The first time I ever really engaged with Travis Scott was when I watched his 2019 Netflix documentary, Travis Scott: Look Mom I Can Fly. What made the biggest impression on me were the interviews with his fans. One by one, they breathlessly profess their devotion to Travis, a devotion indistinguishable from their enthusiasm for getting injured at his concerts. Travis Scott has saved their lives, and it would be an honor to break a bone or two in the pit for him.
I have never quite understood how Travis Scott's music inspires such ardor. The beats themselves are epic, I guess, but as Alphonse Pierre wrote in his Pitchfork review of Travis's new album UTOPIA, Travis is "an emotional blackhole on the mic." At least Drake, the paranoid king of Toronto, has an entertaining persona. I could listen to Drake leave drunk voicemails and tell women that they look exhausted all day. Who is Travis Scott? Other than a big fan of Jamba Juice? The closest I can get to understanding him is through his merch.
I ended up on his mailing list when he was slinging garments in honor of his collaboration with McDonald's, back in September 2020. If you had forgotten, his signature meal there was a Quarter Pounder® with Cheese, medium fries with a BBQ sauce for dipping, and a Sprite. I remember at the time finding his moderation (medium fries, not large) pleasing, his use of the sauce for fries instead of ketchup innovative, and the choice of Sprite refreshing. Travis in this mode could be understood. He was a curator of gastrointestinal experience. And the corresponding McD's merch was certainly eye-catching. T-shirts were tie-dyed mauve and covered with a chaotic collage that reminded me of Big Dog shirts from the 1990s:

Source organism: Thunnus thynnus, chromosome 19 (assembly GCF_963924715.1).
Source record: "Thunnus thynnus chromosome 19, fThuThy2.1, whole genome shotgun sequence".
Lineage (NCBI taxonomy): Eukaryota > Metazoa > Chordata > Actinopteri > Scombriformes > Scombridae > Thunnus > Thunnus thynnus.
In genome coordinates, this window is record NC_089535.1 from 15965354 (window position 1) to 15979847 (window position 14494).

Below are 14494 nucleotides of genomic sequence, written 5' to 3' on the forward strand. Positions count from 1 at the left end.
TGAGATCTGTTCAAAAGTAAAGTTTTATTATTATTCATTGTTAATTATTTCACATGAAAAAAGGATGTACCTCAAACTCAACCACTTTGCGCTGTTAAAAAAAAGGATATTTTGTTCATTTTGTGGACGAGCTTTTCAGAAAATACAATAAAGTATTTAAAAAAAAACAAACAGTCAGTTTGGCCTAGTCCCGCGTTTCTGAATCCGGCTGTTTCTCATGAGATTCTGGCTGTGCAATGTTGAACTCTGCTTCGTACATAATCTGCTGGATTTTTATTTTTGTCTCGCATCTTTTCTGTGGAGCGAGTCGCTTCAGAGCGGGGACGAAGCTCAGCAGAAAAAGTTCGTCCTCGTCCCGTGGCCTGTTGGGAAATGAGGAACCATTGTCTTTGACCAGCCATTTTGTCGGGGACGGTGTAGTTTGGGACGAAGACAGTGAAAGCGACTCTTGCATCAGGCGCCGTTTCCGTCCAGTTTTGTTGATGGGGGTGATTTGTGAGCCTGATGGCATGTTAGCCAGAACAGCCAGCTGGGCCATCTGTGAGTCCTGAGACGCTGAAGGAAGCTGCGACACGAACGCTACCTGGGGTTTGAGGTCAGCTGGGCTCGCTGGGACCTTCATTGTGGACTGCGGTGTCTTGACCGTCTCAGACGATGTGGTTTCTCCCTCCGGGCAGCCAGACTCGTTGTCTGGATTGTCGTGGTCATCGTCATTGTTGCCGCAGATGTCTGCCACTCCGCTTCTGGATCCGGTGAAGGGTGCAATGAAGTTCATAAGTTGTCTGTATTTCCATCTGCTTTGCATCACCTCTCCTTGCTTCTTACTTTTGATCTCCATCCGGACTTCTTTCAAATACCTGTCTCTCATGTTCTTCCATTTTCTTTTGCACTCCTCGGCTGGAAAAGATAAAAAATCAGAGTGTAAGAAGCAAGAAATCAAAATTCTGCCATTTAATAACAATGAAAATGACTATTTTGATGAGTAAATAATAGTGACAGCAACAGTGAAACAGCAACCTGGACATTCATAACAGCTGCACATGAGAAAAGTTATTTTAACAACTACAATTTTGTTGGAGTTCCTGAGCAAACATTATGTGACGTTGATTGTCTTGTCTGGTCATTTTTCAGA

His other wildly successful clothing operation was his Astroworld tour merch. Walking around Brooklyn in 2019, the odds were high that the back of this shirt would be somewhere in my field of vision; not since the Kanye "I Feel Like Pablo" shirts had a music t-shirt so thoroughly hit. The shirt was everywhere, emblazoned with funhouse letters that evoked halcyon times at the amusement park, dumping Dippin Dots down one's throat before getting on some curly rollercoaster...ah, I get those goosebumps every time.
UTOPIA is Travis Scott's return to form after some time out of the spotlight following the crowd crush tragedy at his Astroworld festival. Everything about the release seems calibrated for a certain weightiness: the heavy load of guest verses (Drake, Playboi Carti, Young Thug, the Weeknd, Bad Bunny, Kid Cudi, Future...good lord), the ponderous beats, even the album cover, which is mostly dark, with a shirtless, straining, elaborately-belted Travis in stage performance mode illuminated in the bottom right corner.
Well, that's one of the album covers, anyway. There are five album covers. There is a film called Circus Maximus with co-directors Gaspar Noé and Harmony Korine (which recently got attention for using the A24 logo in its trailer, despite that production company having nothing to do with the film). There is a zine, which appears to feature a potent mix of imagery (people with blanked-out eyes, orca whales, metal chairs in a circle with the words "DON'T LET WHAT YOU CANNOT DO INTERFERE WITH WHAT YOU CAN DO") curated and edited by the minds behind a magazine called the Opioid Crisis Lookbook. Complex itemized the many people who contributed to Travis Scott's visuals, and the thing they have in common is a kind of raw, prestige, global artiness.
And of course, there's a good deal of merch. The vibe is....oh god, what is the vibe? Dark. Twisted. Post-apocalyptic. Somehow nu-metal-y? "What if Mad Max had a son who liked to skateboard?" "Haunted SoBe bottle?" The UTOPIA logo looks like if you took an obscure Cirque Du Soleil show title, put it in a petri dish, and did science on it:
Obscure-on-purpose is definitely having a moment, aesthetically. If you've tried to read a flier for any DIY show in New York recently, you know what I'm talking about. I only wish I had seen this logo before knowing what it was supposed to spell. The cross stroke (yes I looked up the typography term, suck it) doing double-duty as the T and the P also mucks up the other letters while it's doing its thing — it doesn't give a SHIT about whether you can read.